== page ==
Three Wine Men Merlot (12)


#1

#2

Three Wine Men Merlot Case
$89.99 $̶2̶1̶1̶.̶0̶0̶ 57% off List Price
2009 Three Wine Men California Merlot
CT link above

Winery website


#3

Woot! The Photographer pulled a fast one and drank one of the bottles before taking the last photo!

Where in California were these grapes sourced from?


#4

Just a question on shipping…it says that shipping to PA is not allowed, but a week ago I was able to order wine from Wine.com and they were able to utilize UPS where they do an age verification for reciving the package. Can potential shipping to PA be checked again?


#5

Read the specs … apparently it sources from Sebastiani in the Alexander Valley. Since Merlot grapes are grown in abundance in that area, I would assume this is made from the local harvest. I’m familiar with Sebastiani, which makes some excellent wine, so this should serve well as a table wine.


#6

The Specs say nothing of that. The winery info tab says it is made by Don and Sons out of Sonoma (they who make orange crusher and the lucky seven mix from several months back among many other wines)

There is nothing said of Alexander Valley, and with a “California” label it is likely either A) a mix of different areas, or B) all Central CA fruit.

Where the fruit came from can tell us a lot about how this might taste.


#7

Each winery must apply for a license to each state. That costs $$. If a winery is not licensed in that state they can’t ship to you. Shipping states will vary from sale to sale because of this. This link might help.


#8

Hello Wooters I am one of the Three Wine Men. Yes we are not the Sebastianis with Alexander Valley ties… We are Don Sebastiani & Sons based in Sonoma with a winery in Napa. We buy grapes from Napa, Sonoma, and many other appellations within the state.

This wine is a blend of grapes from throughout the California coast. Primarily Paso Robles and also some from Clarksburg (where our Crusher Big Orange calls home). If you are looking for appellation as a guide, you will find this wine has a cooler influence - not necessarily the big, overripe, pruny claret style wines that overpower food.

Merlot is making a great comeback. What we are finding is that the US is not paying $50 for merlot. So those wines and grapes are finding homes in opportunities like 3WM or other more reasonably priced offerings.

We made this wine for two specific unnamed accounts in the South. This is our end-of-vintage runout and we had a small amount of wine that we thought was cool enough for the world of woot…


#9

The 12th bottle probably didn’t fit into their artistic vision.


#10

In that case, I officially vollunteer to not fit bottles into my artistic vision too!


#11

Hi Donny, is this a drink-now wine or will it benifit from being laid down awhile?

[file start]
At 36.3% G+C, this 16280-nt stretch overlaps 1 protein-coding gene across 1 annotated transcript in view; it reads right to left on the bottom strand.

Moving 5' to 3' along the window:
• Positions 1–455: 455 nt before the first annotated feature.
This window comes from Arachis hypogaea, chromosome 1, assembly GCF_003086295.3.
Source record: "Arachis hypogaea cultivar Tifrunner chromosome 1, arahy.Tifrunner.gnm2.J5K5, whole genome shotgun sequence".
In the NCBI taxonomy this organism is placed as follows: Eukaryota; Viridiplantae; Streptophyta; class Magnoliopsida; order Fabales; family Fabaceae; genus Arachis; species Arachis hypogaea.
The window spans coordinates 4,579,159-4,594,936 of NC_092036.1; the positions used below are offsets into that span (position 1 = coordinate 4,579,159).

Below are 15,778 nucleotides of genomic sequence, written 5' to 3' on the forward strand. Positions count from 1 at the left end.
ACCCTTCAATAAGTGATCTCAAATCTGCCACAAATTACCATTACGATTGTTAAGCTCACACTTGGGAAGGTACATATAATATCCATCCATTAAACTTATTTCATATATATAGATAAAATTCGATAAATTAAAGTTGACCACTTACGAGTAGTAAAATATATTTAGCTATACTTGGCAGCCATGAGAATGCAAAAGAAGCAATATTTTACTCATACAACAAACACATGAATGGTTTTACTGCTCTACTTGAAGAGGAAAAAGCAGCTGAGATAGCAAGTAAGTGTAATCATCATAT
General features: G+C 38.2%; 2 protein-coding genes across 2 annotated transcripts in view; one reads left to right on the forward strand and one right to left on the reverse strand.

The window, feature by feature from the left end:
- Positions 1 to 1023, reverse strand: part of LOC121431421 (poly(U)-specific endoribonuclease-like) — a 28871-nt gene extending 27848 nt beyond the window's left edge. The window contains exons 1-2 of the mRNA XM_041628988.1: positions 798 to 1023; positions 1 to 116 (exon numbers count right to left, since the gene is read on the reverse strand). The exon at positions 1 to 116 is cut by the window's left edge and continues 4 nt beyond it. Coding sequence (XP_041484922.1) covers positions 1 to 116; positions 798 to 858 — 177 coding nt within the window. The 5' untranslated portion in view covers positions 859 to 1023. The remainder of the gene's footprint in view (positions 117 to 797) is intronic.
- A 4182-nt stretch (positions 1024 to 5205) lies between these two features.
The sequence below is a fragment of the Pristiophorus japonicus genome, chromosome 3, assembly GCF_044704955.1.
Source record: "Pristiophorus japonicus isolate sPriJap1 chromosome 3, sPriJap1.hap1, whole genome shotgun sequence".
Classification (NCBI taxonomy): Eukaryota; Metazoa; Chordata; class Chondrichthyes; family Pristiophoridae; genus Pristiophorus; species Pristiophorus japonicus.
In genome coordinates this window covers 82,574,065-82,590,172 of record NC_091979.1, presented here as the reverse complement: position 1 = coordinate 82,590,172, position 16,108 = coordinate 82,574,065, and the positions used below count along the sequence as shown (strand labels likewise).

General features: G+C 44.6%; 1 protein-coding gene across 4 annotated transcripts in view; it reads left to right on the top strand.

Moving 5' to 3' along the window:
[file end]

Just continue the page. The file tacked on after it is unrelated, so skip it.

#12

Might help with that SIWBM y’all are always talking about.


#13

I agree that Merlot has a bad rap going that is generally not deserved.

You mention that this bends toward a cool climate type merlot and yet it is sourced from clarksburg ( both warm and cool influences agreed though I have seen more hot stuff out of there than cool) and Paso which strikes me often for hot and ripe wines as well (though I got my undergrad at SLO and know that there are many little micro climates around there).

Are you buying from these vineyards year over year and therefore have worked out viticultural plans with them or did you pick earlier? (what Brix?)

The 3.67 pH doesn’t scream one style or another, just down the middle. Did you add acid for balance?


#14

Love the in-depth questions. Merlot by its nature is a bit down-the-middle. To give you some background, these are long-term relationships with these growers, so they know what we are looking for and we generally know what to expect from them. It is not as simple as favoring acid vs. balance… Given the option of the two I would say we favor balance.

With merlots (and cab sauv to an extent) I find that moderate ripeness adds to the depth and complexity of these wines. Our challenge is to make elegant and perfumy wines that have character, wines that are not simply “down the middle”. Anyone can do well-made generic red wines. That doesnt inspire me.

We dont pick early, but we don’t push the envelope on ripeness - as is becoming the norm nowadays!


#15

This wine is in good shape for aging for a year or two but is ideal for drinking now. I had a bottle last week and it was just right!


#16

Sounds like fun–in for one (despite being scheduled for delivery of the Healdsburg case tomorrow.)

I really like this kind of offering: cheap, but clear explanation for the pricing, good winery input, can’t get locally, etc.


#17

Is this a dry or sweet merlot?


#18

Unless otherwise mentioned, you can usually assume that almost all merlot will be made dry <4 g/l of residual sugar.
If fact, I have never seen a sweet or semi-sweet merlot, have you?

EDIT: A google search does turn up some semi-sweet merlots on the bargain end of the price spectrum.


#19

I shudder at the thought of a sweet merlot.


#20

One of my all-time favorite wines is a Merlot from Shafer. Granted, it is priced WAY more than this (and it deserves its hefty pricetag). But, how would you say this Merlot compares, as smooth? sharper? more or less tannin?